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The History of English Letters


We have produced a Style Guide to help editors follow a standard format when editing a listing. If you are unsure how best to edit this programme please take a moment to read it.
c Six Types of Tudor Prose
III, Philosophic Prose-Bacon ,' by Mr. T. S. ELIOT
THE Shakespeare-Bacon controversy apart, no one would deny the importance of the prose of Bacon's essays and philosophical works as a milestone in English literature. After the flowery meads of Sidney's. Arcadia, and other early Elizabethan romances, Bacon's exact and tersely adequate prose is like a firm highway.
Its only obvious ornaments are the many classical stories and comments brought in by way of illustration ; otherwise, its first aim is to give as exact and lucid an expression as possible to the hard thinking that underlies it; nevertheless, an innate majesty of rhythm underlies its austerity—a rhythm born of splendour of thought rather than of splendour of imagery. Bacon's importance in the development of English prose is Mr. Eliot's theme today.


About this project

This site contains the BBC listings information which the BBC printed in Radio Times between 1923 and 2009. You can search the site for BBC programmes, people, dates and Radio Times editions.

We hope it helps you find information about that long forgotten BBC programme, research a particular person or browse your own involvement with the BBC.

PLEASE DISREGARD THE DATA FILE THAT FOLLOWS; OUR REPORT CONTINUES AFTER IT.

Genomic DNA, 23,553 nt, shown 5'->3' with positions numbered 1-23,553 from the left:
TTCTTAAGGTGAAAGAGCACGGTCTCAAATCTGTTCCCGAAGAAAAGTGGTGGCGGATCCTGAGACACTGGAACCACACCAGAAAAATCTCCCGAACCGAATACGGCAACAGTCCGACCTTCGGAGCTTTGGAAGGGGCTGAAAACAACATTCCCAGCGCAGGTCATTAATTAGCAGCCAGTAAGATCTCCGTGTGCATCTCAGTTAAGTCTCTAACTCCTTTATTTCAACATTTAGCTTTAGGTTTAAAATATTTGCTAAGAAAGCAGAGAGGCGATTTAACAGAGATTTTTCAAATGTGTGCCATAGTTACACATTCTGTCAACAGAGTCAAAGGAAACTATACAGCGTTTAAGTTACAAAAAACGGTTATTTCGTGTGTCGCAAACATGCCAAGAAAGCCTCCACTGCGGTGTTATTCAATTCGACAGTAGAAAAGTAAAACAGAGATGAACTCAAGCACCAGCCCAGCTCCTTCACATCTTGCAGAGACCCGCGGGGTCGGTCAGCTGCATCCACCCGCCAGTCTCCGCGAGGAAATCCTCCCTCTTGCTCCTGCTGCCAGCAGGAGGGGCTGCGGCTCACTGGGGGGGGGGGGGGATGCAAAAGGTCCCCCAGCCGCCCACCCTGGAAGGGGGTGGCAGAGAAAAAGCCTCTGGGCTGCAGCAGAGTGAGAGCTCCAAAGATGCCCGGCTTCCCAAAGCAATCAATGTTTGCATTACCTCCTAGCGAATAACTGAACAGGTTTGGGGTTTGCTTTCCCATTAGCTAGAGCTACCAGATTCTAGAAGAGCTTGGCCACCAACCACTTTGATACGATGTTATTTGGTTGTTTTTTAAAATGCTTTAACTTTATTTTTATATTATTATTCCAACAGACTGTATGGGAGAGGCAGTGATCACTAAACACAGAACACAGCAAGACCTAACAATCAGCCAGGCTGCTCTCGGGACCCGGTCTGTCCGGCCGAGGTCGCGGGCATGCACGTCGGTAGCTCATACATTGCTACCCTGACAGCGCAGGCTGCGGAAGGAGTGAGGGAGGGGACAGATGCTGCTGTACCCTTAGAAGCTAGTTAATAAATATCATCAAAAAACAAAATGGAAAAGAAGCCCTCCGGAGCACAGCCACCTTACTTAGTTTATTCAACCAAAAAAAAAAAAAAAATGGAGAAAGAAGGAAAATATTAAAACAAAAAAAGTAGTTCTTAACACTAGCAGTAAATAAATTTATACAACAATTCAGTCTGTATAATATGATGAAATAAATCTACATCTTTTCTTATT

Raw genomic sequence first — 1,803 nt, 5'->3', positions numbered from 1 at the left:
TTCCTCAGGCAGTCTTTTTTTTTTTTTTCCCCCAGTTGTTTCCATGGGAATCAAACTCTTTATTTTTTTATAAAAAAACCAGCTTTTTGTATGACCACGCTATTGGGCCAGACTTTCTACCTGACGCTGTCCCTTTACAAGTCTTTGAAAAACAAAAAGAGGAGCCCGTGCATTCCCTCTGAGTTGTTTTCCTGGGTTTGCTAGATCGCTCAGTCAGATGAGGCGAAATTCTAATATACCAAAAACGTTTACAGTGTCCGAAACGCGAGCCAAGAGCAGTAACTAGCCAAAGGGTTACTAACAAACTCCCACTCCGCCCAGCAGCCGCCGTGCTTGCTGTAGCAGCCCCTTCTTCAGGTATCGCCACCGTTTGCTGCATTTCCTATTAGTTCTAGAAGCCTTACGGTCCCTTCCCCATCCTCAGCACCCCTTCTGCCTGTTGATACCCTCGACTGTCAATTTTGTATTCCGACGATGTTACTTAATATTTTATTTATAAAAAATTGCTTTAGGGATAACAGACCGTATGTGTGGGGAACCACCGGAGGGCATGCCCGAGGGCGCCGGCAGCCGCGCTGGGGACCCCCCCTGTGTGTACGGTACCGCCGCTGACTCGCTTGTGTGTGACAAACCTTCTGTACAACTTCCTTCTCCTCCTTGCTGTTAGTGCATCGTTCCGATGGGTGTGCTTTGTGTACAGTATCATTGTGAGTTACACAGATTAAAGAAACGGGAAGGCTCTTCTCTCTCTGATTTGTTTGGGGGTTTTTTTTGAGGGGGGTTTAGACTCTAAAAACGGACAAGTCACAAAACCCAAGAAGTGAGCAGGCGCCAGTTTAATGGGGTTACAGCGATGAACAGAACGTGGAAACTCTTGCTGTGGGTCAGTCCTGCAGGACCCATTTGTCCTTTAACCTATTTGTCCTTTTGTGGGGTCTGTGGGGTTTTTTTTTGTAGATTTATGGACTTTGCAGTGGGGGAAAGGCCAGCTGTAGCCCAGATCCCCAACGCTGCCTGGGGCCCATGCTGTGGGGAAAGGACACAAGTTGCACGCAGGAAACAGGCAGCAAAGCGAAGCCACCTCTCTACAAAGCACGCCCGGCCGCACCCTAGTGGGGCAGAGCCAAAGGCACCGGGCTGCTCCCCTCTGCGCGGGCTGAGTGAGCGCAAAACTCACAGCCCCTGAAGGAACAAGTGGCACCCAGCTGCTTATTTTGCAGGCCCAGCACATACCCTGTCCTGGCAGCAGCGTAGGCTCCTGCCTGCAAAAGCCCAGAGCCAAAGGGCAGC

Through the listings, you will also be able to use the Genome search function to find thousands of radio and TV programmes that are already available to view or listen to on the BBC website.

There are more than 5 million programme listings in Genome. This is a historical record of the planned output and the BBC services of any given time. It should be viewed in this context and with the understanding that it reflects the attitudes and standards of its time - not those of today.

To read scans of the Radio Times magazines from the 1920s, 30s, 40s and 50s, you can navigate by issue.

Feedback about The History of English Letters, 2LO London, 19.25, 25 June 1929
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Genome is a digitised version of the Radio Times from 1923 to 2009 and is made available for internal research purposes only. You will need to obtain the relevant third party permissions for any use, including use in programmes, online etc.

This internal version of Genome, which includes all the magazine covers, images and articles as well as the programme listings from the Radio Times, is different to the version of BBC Genome that is available externally/to the public. It is only available inside the BBC network.

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